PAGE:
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Year : 2023  |  Volume : 55  |  Issue : 5  |  Page : 332-334

Extensive arm skin necrosis following administration of unfractionated heparin

1 Department of Clinical Pharmacy, School of Pharmacy; Department of Clinical Pharmacy, Shahid Faghihi Hospital, Shiraz University of Medical Sciences, Shiraz, Iran
2 Department of Neurology, School of Medicine, Shiraz University of Medical Sciences, Shiraz, Iran
3 Department of Clinical Pharmacy, School of Pharmacy, Shiraz University of Medical Sciences, Shiraz, Iran

Correspondence Address:
Laleh Mahmoudi
Department of Clinical Pharmacy, School of Pharmacy, Shiraz University of Medical Sciences, Shiraz
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Source of Support: None, Conflict of Interest: None

DOI: 10.4103/ijp.ijp_311_23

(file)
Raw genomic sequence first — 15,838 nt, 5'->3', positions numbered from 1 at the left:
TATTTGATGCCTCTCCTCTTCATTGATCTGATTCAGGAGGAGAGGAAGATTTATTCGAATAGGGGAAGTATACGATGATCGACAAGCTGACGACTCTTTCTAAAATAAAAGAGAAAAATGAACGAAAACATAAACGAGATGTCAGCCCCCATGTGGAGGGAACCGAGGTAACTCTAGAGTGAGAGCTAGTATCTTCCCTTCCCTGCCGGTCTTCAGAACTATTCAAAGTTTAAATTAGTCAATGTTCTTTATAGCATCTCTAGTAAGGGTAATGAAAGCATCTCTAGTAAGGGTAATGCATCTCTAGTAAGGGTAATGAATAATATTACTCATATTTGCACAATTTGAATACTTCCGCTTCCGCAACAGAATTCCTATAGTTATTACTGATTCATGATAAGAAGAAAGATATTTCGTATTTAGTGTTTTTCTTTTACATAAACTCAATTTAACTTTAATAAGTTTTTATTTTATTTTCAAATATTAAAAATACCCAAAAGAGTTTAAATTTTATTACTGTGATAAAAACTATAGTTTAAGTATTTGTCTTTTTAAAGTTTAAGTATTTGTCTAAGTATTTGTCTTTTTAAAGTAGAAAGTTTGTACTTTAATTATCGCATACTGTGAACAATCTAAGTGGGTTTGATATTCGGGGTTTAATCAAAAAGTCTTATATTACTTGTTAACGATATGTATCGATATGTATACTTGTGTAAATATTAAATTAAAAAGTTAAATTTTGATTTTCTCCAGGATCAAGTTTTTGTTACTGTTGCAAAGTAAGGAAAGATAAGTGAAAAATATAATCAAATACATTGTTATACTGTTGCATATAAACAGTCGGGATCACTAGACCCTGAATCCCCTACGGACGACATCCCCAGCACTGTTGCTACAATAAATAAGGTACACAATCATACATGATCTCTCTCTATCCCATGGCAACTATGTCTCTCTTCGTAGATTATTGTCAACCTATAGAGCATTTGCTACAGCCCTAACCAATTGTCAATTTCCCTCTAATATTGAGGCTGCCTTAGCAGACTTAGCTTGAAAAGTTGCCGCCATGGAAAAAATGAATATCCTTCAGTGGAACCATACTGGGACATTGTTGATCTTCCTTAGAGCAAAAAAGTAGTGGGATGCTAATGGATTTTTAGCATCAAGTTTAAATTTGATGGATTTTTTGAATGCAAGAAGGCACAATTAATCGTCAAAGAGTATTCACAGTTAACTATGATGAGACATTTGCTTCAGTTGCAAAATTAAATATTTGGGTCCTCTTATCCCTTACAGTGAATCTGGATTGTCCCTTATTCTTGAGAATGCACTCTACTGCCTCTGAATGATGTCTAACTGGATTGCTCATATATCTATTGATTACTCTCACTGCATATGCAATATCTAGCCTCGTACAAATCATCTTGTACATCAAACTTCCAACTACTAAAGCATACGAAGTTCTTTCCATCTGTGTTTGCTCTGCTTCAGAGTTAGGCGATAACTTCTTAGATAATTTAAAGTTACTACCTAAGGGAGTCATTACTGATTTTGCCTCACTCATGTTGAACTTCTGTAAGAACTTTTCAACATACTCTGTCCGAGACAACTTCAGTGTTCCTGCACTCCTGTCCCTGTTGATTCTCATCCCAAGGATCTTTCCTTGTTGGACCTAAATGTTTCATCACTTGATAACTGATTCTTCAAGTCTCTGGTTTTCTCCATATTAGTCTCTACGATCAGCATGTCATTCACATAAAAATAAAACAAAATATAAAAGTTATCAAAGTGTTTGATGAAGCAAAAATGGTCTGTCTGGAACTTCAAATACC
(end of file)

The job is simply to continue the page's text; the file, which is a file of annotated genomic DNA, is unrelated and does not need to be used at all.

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Unfractionated heparin (UH), a commonly used anticoagulant, can rarely cause skin necrosis following heparin-induced thrombocytopenia (HIT). A 38-year-old female, a case of chronic inflammatory demyelinating polyneuropathy (CIDP) admitted to the neurology ward, developed extensive skin necrosis following a change in UH dose at the exact site of UH injection. A sudden fall in the platelet count was observed within 48 h of increasing the UH dose. Necrosis of the outer layer of the skin along with clot formation and inflammation in the inner layers was detected after histopathological evaluation. UH was discontinued, and rivaroxaban was started for the patient as soon as the complication was detected. The patient was discharged in good condition after completing treatment for CIDP without any need for surgical removal of the necrotic tissue. Extensive skin necrosis, as a result of HIT, requires immediate discontinuation of UH and substitution of a nonheparin-based anticoagulation treatment.


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